The whole of this account unveils what the flesh is in the believer, seen in its best light and with its best intentions. It shrinks from reproach; it is an offense to Christ; and Satan can be identified with it. After having been brought into the presence of the living God, Peter learns that his natural thoughts are not on the things of God, but on those of men. The things of men are those over which Satan has the upper hand. Man and Satan are in perfect unison.
The disciples are here called to come after Christ. In order to come after Him there must be the two things which we have just considered-personal acquaintance with Christ and the knowledge of the cross. Peter had received the first, and he shunned the second. But the cross alone removes every hindrance to following Christ. It is our starting point, our first step
in the Christian pathway; for the believer cannot take a single step unless he starts from the foot of the cross. This upsets all our natural thoughts, all the religious teaching of the day, which amounts to this: Take the first step toward Christ, give up your sins, consecrate yourself to God, and His grace will help you. God never framed such language, as the outset of Peter's history proves. Scripture teaches us that God has taken the first step toward man, and that this first step led the Say-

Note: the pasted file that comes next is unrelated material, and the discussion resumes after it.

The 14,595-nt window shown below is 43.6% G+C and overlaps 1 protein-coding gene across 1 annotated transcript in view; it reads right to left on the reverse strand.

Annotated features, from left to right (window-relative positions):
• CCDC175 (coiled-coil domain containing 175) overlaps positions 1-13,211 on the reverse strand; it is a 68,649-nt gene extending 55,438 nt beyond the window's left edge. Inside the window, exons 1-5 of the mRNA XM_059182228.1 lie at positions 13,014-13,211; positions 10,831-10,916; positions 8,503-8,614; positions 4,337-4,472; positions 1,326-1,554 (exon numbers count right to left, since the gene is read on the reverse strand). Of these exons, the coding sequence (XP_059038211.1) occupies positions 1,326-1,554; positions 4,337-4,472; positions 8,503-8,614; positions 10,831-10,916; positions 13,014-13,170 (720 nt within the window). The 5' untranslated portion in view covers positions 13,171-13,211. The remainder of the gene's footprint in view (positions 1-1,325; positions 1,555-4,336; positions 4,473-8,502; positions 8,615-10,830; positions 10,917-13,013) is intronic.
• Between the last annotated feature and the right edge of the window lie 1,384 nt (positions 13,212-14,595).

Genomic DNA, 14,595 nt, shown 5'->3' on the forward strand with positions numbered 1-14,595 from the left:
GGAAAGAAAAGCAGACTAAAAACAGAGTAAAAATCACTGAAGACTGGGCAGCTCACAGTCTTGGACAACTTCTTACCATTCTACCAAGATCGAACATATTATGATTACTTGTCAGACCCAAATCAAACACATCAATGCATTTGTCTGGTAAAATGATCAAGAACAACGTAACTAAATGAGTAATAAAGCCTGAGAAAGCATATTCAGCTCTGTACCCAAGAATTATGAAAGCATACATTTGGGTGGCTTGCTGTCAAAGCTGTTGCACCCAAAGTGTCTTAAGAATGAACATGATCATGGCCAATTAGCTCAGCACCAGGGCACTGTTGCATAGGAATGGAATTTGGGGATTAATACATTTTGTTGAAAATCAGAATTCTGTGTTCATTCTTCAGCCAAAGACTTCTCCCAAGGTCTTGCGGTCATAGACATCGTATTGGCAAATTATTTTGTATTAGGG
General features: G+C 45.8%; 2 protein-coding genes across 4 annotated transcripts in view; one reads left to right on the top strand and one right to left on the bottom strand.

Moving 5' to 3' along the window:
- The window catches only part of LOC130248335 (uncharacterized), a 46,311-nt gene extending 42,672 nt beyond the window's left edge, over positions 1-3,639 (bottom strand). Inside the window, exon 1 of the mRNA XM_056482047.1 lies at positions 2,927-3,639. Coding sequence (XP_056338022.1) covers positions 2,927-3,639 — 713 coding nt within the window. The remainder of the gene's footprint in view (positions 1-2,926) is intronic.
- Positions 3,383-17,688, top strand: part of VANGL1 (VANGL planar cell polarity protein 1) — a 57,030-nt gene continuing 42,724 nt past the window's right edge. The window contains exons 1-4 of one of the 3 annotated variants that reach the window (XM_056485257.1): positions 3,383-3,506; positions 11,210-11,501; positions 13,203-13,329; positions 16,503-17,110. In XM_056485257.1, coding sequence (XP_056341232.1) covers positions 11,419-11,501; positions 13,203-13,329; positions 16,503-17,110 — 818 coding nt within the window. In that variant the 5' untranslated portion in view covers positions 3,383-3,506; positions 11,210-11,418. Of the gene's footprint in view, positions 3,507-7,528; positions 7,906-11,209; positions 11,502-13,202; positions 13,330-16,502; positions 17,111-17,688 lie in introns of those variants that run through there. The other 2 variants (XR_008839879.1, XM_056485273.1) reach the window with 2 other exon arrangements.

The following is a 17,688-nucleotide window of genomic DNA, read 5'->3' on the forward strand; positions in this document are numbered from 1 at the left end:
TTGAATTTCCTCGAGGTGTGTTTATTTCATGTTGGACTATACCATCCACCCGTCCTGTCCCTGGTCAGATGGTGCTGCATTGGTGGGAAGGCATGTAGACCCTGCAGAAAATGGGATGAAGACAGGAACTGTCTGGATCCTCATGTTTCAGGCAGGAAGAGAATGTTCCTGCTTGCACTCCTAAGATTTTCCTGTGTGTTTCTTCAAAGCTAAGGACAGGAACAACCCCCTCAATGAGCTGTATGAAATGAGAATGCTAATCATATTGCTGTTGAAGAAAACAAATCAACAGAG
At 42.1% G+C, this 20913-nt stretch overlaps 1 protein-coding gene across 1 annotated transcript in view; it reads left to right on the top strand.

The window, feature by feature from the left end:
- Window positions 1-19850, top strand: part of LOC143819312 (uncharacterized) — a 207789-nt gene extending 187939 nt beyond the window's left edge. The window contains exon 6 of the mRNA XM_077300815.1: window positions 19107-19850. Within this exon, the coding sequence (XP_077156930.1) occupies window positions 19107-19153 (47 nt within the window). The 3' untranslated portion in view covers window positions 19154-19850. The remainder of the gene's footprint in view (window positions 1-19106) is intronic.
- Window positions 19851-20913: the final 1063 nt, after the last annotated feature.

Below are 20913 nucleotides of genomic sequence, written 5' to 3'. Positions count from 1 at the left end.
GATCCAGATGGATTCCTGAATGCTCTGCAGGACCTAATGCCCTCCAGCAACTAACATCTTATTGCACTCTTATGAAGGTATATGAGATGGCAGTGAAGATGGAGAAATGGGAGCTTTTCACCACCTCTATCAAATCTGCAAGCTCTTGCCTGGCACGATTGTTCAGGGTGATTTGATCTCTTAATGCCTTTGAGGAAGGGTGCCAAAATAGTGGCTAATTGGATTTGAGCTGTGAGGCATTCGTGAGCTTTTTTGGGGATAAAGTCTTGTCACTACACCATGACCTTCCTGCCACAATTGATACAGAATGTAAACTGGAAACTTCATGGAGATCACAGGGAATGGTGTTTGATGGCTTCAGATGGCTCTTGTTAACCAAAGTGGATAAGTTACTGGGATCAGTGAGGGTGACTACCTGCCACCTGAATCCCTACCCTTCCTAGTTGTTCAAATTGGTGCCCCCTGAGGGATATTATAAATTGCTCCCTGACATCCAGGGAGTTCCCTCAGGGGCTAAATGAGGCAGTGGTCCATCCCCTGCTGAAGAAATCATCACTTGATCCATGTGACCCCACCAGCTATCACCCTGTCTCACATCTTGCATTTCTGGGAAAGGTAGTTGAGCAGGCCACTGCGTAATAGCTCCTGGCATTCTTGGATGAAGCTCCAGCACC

four to the cross, by which alone man can begin to be pleasing to Him.
Such then is our starting point for following Him. Let us see under what conditions we can walk in this path. "If any man will come after Me, let him deny himself." Most Christians translate the words thus—"We must give up certain sins and lusts." The Word tells us we must deny ourselves. This we can only do in the power of the new man, for the old man cannot put off itself. There must be a new man in order to be able to put off the old, and say, "I am crucified with Christ: nevertheless I live; yet not I, but Christ liveth in me." The flesh has no more rights or place for the new man; he reckons himself dead. The consequence is that only the Christian can give up all. What are fleshly habits and lusts to the new man? For remark, it is no question of making an effort over oneself to get rid of one's chains. What delivers us is the knowledge of a judgment passed on us at the cross, and of the new place of a man in Christ. The struggle between the two natures follows. To deny oneself is to do what Christ has done, only to us in a different way; for in Him there was no old man to judge. He walked in the absolute power of the new man; for He was, like the heifer, without spot, upon which never came yoke (Num. 19). But Christ as man had a perfect will. He gave it up entirely. He said, "Not my will, but Thine, be done." Christ had rights, and He gave them up. He had all power, and He was crucified in weakness. Having entered the scene surrendering Himself, He left it with the same absolute surrender, consummated in the gift of His own life.